Researchers have developed smart dressings with built-in nanosensors that alert medical professionals when a wound is not healing.
The multifunctional, antimicrobial dressings were created by a team of RMIT scientists and engineers and feature fluorescent sensors that glow brightly under UV light if infection starts to set in.
Dr Shadi Houshyar, Vice-Chancellor’s Research Fellow in RMIT’s School of Engineering and a medical textile engineer, said the multifunctional dressings could become part of a new generation of low-cost, magnesium-based technologies for advanced wound care.
The team created fluorescent magnesium hydroxide nanosheets,10,000 times thinner than a single hair. These nanosheets can be integrated into any biocompatible nanofibre, which means they can be used with standard cotton bandages.
“This approach is a voltage-driven process that uses electric fields to manipulate nanoscale and microscale fibres,” Houshyar said.
“Making a customisable multifunctional scaffold is easy. We take the polymer and fluorescent magnesium hydroxide nanosheets, put them into solution, employ a high voltage power source, syringe pump, and a collector and make elastic, multifunctional, electrospun membrane for wound dressing.”
According to the researchers, the dressings are cheaper to produce than silver-based dressings but equally as effective in fighting bacteria and fungi, with antimicrobial powers lasting up to a week.
The magnesium hydroxide nanosheets respond to changes in pH, which makes them ideal for use as sensors to track healing.
Healthy skin is naturally slightly acidic, while infected wounds are moderately alkaline.
Under UV light, the nanosheets glow brightly in alkaline environments and fade in acidic conditions, indicating the different pH levels that mark the stages of wound healing.
The pH responsive change in fluorescence could also potentially act as a pH probe for wound acidification characteristic of healthy wound healing, said chemist Dr Vi Khanh Truoung, a Fulbright Scholar and RMIT Vice-Chancellor’s Research Fellow.
The smart dressings are superior to current bandage dressings that need to be manually removed to assess whether a wound is healing, he said.
“This is a painful process that also provides a window of opportunity for pathogens to colonise the wound, leading to infection,” Truoung said.
“Being able to easily see if something is going wrong would reduce the need for frequent dressing changes and help to keep wounds better protected.”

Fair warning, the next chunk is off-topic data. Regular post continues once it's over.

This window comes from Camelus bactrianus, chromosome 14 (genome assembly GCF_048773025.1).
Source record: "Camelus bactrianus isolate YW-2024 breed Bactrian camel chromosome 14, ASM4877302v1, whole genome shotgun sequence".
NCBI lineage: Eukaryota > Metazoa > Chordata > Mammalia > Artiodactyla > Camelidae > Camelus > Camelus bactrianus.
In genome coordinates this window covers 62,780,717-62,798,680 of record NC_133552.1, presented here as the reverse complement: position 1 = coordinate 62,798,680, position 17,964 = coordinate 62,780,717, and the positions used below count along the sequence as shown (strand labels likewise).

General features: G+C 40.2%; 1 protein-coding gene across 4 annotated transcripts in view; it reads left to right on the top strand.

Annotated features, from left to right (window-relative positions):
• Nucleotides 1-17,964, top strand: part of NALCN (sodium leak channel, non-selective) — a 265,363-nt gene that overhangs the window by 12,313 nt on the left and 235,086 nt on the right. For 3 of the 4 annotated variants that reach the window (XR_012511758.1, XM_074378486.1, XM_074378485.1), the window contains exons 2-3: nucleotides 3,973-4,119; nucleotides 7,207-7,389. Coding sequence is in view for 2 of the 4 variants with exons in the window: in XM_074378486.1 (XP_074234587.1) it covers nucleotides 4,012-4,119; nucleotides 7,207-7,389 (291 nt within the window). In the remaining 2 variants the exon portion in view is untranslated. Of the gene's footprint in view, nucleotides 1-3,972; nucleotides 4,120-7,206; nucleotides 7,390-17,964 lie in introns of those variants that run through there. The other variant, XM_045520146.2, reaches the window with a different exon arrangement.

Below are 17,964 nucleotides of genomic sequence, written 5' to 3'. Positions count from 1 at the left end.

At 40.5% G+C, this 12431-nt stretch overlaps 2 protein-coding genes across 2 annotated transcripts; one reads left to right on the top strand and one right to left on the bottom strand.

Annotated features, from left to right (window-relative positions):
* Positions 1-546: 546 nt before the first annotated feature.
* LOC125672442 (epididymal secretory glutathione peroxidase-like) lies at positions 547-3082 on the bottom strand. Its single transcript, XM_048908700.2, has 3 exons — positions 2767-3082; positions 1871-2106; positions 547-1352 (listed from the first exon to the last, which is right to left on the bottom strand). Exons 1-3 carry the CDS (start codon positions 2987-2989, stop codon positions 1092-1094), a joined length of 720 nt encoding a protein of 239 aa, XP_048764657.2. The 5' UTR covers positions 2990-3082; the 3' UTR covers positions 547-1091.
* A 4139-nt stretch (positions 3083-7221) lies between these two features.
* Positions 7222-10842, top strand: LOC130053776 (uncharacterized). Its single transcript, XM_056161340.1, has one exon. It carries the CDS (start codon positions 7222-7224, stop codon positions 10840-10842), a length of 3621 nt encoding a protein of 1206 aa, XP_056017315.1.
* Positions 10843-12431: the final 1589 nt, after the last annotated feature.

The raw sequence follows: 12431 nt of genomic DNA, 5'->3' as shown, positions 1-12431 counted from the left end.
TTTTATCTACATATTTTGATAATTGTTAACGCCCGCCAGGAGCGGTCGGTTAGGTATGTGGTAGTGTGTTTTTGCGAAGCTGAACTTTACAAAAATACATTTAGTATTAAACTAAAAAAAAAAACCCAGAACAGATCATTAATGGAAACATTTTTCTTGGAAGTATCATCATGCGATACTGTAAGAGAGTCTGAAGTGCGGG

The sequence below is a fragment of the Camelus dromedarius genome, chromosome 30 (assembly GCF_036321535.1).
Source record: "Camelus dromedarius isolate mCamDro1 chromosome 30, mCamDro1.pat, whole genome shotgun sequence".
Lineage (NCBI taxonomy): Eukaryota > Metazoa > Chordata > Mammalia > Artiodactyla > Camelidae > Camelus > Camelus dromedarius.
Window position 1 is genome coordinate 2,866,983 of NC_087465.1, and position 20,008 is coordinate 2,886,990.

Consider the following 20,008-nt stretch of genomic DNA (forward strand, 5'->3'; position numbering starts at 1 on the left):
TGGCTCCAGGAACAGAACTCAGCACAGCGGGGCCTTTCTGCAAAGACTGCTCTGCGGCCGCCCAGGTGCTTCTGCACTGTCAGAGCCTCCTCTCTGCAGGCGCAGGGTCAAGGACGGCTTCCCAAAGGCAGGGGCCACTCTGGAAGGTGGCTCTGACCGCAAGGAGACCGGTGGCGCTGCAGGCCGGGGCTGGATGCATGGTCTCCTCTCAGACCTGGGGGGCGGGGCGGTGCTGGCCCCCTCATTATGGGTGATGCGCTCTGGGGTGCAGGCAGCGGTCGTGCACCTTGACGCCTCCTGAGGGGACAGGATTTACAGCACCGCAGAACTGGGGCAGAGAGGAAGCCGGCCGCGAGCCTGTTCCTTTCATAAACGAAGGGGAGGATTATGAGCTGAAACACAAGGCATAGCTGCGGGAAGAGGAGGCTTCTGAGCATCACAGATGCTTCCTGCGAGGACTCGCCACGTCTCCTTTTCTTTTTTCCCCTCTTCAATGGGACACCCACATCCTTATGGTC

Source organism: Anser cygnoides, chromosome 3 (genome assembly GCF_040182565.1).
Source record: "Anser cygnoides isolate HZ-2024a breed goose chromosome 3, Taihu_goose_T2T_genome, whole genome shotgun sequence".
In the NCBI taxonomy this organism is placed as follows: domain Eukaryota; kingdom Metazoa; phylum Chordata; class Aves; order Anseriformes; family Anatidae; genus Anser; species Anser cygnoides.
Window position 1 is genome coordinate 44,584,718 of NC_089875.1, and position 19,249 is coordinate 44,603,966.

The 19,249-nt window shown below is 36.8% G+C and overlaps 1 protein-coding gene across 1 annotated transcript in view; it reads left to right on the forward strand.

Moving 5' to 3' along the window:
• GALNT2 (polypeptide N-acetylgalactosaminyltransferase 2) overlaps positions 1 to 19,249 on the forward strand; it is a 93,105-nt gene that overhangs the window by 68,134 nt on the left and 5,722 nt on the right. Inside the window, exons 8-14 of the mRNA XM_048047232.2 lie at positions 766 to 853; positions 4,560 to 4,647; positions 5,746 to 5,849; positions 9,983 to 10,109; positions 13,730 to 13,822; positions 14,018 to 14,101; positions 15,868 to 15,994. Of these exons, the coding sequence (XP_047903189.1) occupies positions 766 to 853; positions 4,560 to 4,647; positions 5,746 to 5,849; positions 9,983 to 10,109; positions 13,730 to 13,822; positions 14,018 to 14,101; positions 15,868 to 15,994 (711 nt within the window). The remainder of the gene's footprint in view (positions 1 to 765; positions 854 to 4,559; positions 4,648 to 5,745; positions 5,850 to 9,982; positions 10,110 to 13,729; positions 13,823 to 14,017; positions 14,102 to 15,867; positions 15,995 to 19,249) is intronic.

Houshyar, an engineer who completed a PhD in composite materials at RMIT, said combining her knowledge of medical textiles engineering with that of polymer chemistry has allowed her to work on a number of research projects that have the potential to transform lives.
This includes developing a neuron-growing, bioconductive ink that uses the body’s own electrical signals to precisely guide the growth of nerve cells, which cracked a major challenge in the emerging field of nerve engineering.
“With further development, we hope one day to enable damaged nerves to be fully reconnected,” said Houshyar, who led a team of researchers from Australia, India and Bangladesh.
She has also co-authored a paper on diamond-studded silk wound dressings to detect infection and improve healing.
While this is a different approach to the latest wound study, it is an example of the myriad ways researchers are trying to tackle this challenge, Houshyar said.
“Both the nanodiamond dressings and the current dressings being researched have built in sensors for monitoring wound infection if it happens,” she said.
“But, for the nanodiamond, it is about monitoring the temperature for infection, in contrast to monitoring a change in colour.”
More in vivo data is needed before the smart wound dressings can become part of a market that is currently valued at $US6.9 billion and expected to grow to $US9.9 billion by 2028.
The research was recently published in ACS Applied Materials and Interfaces.